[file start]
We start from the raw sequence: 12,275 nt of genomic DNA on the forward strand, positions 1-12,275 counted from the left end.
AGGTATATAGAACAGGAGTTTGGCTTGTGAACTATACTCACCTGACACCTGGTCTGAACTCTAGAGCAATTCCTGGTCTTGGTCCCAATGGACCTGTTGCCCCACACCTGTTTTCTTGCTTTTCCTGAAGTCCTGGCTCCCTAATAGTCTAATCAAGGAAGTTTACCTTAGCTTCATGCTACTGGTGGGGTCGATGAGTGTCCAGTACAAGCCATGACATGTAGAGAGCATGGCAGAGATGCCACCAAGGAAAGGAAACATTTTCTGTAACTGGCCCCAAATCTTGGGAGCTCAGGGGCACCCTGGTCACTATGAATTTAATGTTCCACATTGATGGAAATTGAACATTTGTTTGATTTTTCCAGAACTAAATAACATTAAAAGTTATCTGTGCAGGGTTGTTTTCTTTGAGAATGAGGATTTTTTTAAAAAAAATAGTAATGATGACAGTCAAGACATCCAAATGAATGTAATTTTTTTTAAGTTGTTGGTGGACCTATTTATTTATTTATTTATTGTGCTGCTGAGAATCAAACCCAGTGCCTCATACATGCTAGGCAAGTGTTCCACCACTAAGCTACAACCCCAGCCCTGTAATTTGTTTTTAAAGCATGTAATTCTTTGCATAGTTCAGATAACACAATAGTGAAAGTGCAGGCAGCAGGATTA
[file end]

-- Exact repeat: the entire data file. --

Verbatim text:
We start from the raw sequence: 12,275 nt of genomic DNA on the forward strand, positions 1-12,275 counted from the left end.
AGGTATATAGAACAGGAGTTTGGCTTGTGAACTATACTCACCTGACACCTGGTCTGAACTCTAGAGCAATTCCTGGTCTTGGTCCCAATGGACCTGTTGCCCCACACCTGTTTTCTTGCTTTTCCTGAAGTCCTGGCTCCCTAATAGTCTAATCAAGGAAGTTTACCTTAGCTTCATGCTACTGGTGGGGTCGATGAGTGTCCAGTACAAGCCATGACATGTAGAGAGCATGGCAGAGATGCCACCAAGGAAAGGAAACATTTTCTGTAACTGGCCCCAAATCTTGGGAGCTCAGGGGCACCCTGGTCACTATGAATTTAATGTTCCACATTGATGGAAATTGAACATTTGTTTGATTTTTCCAGAACTAAATAACATTAAAAGTTATCTGTGCAGGGTTGTTTTCTTTGAGAATGAGGATTTTTTTAAAAAAAATAGTAATGATGACAGTCAAGACATCCAAATGAATGTAATTTTTTTTAAGTTGTTGGTGGACCTATTTATTTATTTATTTATTGTGCTGCTGAGAATCAAACCCAGTGCCTCATACATGCTAGGCAAGTGTTCCACCACTAAGCTACAACCCCAGCCCTGTAATTTGTTTTTAAAGCATGTAATTCTTTGCATAGTTCAGATAACACAATAGTGAAAGTGCAGGCAGCAGGATTA